Research continues to show the benefits of social-emotional learning (SEL), especially with elementary-age students. But as SEL gains ground, educators need to think about best practices for adding it to their classroom. One of those approaches includes using a growth mindset.
In “SEL and Academic Learning Catalyst: Growth Mindset,” presenters Dr. Desiree Margo, principal at Redmond Early Learning Center, and Dr. Kendra Coates, Growing Early Mindsets (GEM) author and professional learning specialist at Mindset Works, explain why a growth mindset is the strongest foundation for both SEL and academic learning. They caution, however, that both principles need to be integrated into the regular classroom and throughout school activities to achieve the best results.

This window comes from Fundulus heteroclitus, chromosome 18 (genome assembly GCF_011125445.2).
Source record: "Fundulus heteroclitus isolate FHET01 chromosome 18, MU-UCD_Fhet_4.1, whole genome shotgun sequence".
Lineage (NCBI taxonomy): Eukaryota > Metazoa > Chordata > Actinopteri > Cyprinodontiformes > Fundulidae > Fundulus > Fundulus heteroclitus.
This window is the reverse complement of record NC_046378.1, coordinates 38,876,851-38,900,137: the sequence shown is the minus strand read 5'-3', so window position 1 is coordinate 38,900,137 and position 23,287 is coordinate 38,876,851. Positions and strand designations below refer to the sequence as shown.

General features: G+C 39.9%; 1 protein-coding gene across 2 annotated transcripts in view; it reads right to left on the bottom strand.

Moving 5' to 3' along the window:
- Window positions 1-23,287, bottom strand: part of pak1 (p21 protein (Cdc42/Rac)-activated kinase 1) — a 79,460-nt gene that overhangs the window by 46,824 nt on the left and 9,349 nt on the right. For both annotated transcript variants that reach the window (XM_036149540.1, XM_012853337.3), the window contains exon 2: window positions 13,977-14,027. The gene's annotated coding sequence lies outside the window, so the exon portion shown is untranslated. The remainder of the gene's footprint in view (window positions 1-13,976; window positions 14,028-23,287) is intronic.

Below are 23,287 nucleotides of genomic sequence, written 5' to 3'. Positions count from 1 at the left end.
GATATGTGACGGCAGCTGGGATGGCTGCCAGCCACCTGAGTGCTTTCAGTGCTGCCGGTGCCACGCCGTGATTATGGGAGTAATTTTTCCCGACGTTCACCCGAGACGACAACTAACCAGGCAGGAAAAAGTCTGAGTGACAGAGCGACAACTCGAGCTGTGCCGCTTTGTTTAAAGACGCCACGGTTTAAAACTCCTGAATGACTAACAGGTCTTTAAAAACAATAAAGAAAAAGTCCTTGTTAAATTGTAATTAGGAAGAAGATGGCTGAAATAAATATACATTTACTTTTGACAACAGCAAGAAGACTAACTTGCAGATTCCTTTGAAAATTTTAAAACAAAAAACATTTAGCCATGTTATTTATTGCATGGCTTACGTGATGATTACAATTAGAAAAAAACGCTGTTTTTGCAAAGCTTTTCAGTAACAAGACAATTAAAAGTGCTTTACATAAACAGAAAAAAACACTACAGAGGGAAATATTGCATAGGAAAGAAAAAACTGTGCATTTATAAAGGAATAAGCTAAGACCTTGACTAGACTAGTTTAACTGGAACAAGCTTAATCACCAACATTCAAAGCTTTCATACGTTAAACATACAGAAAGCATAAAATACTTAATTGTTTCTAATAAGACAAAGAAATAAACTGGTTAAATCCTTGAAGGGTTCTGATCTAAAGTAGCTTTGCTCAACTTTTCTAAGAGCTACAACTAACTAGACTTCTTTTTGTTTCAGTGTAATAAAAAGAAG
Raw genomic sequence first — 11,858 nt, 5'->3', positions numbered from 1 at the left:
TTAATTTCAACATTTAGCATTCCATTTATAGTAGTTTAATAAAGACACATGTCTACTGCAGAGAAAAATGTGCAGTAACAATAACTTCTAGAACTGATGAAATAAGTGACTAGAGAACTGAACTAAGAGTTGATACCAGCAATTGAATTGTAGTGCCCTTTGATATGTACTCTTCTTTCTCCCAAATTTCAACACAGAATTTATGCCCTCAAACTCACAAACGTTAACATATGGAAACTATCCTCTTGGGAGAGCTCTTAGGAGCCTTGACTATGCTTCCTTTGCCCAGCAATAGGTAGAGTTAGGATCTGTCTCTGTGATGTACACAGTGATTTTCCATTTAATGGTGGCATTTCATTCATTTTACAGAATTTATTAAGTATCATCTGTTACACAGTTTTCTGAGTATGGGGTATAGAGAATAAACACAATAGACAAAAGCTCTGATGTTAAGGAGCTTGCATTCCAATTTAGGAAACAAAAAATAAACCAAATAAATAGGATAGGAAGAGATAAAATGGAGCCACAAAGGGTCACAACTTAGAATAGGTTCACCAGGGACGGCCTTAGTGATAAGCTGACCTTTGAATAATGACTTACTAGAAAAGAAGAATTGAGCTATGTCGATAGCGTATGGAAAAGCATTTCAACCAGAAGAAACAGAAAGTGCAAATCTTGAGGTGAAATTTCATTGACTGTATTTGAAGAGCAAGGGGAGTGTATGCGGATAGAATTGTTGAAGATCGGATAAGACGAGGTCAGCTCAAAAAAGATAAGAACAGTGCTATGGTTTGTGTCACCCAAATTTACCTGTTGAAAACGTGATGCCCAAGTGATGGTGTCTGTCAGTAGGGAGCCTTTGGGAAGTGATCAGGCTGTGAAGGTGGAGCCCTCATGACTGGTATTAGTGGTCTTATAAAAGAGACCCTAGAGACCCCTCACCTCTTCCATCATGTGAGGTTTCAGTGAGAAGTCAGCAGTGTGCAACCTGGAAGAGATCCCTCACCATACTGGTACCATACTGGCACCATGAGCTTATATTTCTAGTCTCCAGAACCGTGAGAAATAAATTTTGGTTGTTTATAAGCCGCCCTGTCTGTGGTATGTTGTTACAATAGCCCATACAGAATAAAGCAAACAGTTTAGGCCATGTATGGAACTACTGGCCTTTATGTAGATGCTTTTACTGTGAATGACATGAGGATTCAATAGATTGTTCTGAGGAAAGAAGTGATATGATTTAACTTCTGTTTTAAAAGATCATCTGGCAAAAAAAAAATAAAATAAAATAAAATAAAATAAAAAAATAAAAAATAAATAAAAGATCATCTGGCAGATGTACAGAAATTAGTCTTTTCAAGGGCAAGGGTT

Related: 10 signs you’re doing SEL right
First, Coates explains that in a growth mindset, all forms of intelligence abilities, skills, and talents are malleable. Rather than viewing mistakes or setbacks as a sign of low ability or intelligence, students and educators who embrace a growth mindset will actually view the challenge as an opportunity. They are inspired by the success of others and may use them as an impetus to work harder rather than seeing someone else’s success as a threat.